Solar panels at Nellis Air Force Base. (Photo Credit: U.S. Air Force)
Was Gov. Jerry Brown making another classic Jerry Brown-ism flying off his cuff when he said today more people now work in the solar industry than in coal. Brown made the comment as the keynote speaker at the Silicon Valley Leadership Group’s Annual Public Policy Luncheon in Santa Clara.
The answer is, well, it’s possible. Whatever the final numbers are, here’s the rub: It’s important for the California economy and it’s always important to look closer.
Stats reported by the Bureau of Labor Statistics and the National Mining Association show in 2011 around 86,000 people were employed in the coal industry.
While the BLS hasn’t traditionally gathered solar jobs numbers (they’re working on it), the National Solar Foundation, dropped preliminary results of their annual solar industry survey today. It says that 119,016 people were employed in solar nationally in 2012, up from 100,237 in 2011.
The NMA has countered that the coal stats don’t include contractors which represent 25 percent of the coal workforce.
But, coal has had a hard go of it lately for sure, due to a number of factors, one of them being a significant number of utilities switching to natural gas because of market forces.
Despite its growth, solar has had its own trouble with market forces lately. Competition from solar manufacturers in China dropped prices of panels by 75 percent, says a story out today from KQED on the possibility of a solar trade war.
But, one of the sources quoted in the story–Danny Kennedy, president of Sungevity, a solar installation company in Oakland–reminds us it’s important to consider what’s going on in the entire value chain of a sector, not just focus on the manufacturing piece:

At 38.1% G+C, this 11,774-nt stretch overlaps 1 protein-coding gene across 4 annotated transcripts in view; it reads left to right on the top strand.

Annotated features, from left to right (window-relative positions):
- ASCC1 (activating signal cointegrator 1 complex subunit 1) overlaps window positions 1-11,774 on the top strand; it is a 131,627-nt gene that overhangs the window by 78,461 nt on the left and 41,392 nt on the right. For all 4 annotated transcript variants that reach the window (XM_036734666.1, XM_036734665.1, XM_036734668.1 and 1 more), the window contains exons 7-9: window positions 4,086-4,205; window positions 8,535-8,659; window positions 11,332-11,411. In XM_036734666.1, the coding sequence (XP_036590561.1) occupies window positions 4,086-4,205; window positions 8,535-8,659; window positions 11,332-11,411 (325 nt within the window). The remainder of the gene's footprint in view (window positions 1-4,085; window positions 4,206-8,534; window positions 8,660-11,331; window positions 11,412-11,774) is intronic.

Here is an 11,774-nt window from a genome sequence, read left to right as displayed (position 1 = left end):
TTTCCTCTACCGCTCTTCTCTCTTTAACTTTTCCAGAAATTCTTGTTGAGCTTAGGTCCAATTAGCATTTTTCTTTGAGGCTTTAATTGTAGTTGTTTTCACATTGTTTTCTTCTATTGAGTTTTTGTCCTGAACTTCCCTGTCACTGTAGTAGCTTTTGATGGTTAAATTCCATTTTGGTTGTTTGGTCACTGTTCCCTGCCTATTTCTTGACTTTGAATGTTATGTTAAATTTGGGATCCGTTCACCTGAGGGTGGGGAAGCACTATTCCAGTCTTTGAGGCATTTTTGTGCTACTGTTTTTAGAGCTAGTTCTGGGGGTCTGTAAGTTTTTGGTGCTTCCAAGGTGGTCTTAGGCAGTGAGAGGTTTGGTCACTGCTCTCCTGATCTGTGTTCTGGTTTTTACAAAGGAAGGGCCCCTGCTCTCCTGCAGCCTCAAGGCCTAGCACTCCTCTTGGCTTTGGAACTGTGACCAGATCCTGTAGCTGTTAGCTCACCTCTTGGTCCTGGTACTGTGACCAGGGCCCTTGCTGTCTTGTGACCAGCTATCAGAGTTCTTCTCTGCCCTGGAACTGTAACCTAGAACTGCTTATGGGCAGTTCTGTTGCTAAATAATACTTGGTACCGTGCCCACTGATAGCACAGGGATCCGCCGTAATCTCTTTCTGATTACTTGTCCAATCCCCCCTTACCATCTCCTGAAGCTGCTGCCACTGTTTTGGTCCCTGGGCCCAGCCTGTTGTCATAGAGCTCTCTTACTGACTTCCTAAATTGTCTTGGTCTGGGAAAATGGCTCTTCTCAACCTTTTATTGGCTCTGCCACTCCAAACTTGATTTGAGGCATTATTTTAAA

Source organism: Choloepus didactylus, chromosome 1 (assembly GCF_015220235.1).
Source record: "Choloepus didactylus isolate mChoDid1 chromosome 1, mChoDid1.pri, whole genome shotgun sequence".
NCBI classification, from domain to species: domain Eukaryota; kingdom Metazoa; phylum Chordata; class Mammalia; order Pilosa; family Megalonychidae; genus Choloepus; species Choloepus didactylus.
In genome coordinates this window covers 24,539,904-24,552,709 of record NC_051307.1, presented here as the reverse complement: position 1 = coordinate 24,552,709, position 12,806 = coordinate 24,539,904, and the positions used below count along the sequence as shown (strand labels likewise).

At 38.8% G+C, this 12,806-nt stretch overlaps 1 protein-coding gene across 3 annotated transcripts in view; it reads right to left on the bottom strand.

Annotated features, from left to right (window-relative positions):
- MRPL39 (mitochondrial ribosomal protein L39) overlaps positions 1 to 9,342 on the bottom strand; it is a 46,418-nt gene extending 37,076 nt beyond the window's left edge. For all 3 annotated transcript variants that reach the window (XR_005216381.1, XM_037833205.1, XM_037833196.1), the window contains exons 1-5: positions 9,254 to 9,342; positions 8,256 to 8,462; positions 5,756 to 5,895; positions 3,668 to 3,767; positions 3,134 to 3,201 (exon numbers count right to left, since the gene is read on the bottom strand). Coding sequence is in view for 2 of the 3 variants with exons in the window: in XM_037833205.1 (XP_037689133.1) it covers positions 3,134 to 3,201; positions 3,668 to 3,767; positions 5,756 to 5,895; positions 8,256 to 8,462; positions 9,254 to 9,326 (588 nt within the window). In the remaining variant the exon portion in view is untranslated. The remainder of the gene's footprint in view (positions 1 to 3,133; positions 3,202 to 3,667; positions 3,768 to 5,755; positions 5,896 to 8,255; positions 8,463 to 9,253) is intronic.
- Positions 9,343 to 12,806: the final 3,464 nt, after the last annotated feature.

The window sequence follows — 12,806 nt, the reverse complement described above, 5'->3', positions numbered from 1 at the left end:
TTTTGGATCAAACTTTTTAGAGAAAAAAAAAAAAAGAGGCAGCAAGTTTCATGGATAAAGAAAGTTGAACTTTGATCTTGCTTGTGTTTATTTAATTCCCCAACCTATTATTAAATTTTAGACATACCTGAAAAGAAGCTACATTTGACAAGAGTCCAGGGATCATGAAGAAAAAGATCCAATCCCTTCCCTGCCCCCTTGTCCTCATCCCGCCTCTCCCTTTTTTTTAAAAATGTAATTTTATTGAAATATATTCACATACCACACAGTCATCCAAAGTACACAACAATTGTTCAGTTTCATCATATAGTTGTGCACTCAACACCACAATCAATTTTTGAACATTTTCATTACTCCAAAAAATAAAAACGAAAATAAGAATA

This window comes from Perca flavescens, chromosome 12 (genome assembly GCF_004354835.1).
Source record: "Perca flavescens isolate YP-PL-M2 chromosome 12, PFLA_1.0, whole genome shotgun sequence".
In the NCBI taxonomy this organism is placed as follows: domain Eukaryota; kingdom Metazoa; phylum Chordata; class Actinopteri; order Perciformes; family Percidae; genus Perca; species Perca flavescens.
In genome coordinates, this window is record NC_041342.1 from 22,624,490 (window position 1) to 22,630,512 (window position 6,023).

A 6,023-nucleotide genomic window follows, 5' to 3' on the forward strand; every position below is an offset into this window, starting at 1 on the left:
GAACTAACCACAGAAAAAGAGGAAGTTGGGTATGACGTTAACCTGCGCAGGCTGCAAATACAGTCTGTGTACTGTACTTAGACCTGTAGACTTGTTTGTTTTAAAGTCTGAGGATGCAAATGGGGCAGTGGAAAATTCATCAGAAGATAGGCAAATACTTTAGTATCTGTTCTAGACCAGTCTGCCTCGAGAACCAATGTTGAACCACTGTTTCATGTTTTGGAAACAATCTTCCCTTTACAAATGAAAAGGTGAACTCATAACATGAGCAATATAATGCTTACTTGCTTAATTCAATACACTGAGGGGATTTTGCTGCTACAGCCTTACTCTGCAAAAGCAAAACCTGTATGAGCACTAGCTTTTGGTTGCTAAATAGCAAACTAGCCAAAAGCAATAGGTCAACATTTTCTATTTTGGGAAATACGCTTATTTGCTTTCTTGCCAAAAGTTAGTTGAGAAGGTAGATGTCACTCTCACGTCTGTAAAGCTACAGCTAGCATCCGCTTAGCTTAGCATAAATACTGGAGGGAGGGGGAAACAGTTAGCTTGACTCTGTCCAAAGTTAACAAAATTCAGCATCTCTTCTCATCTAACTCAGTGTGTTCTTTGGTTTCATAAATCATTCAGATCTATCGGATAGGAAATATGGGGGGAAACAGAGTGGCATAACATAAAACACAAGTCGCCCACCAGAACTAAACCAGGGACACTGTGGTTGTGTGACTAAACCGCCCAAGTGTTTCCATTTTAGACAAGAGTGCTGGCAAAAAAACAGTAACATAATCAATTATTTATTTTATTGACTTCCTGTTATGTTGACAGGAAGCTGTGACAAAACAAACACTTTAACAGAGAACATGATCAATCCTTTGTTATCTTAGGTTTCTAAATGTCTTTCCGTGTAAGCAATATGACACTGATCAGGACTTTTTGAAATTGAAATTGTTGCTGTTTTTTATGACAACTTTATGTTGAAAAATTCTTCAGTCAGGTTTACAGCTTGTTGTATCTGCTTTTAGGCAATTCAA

“There’s more job density in the sales, finance, installation and maintenance end of the value chain than there is in the factory. It’s probably a ratio of three to one.”
Another great example of the value chain is in California’s agriculture sector. Glenda Humiston of the USDA Rural Development department told us that California’s ag value chain, including not just farmers but also lawyers and engineers, represents 182,000 jobs and generates $630 billion a year.
And while solar grabbed some negative press this year thanks to the folding of Solyndra, California is still number one state in solar jobs.
All that said, if we want the state to recover and keep growing beyond the Great Recession, it’s vital to make common sense changes to help manufacturing in California, be it solar or not solar. In last month’s California jobs report, manufacturing and government job losses were the biggest sectors holding back gains, despite large private jobs increases.
Good news: we’re working on it. The California Economic Summit has been working in Action Teams to support efforts like streamlining of regulations to help startups and small businesses thrive and innovate right here.
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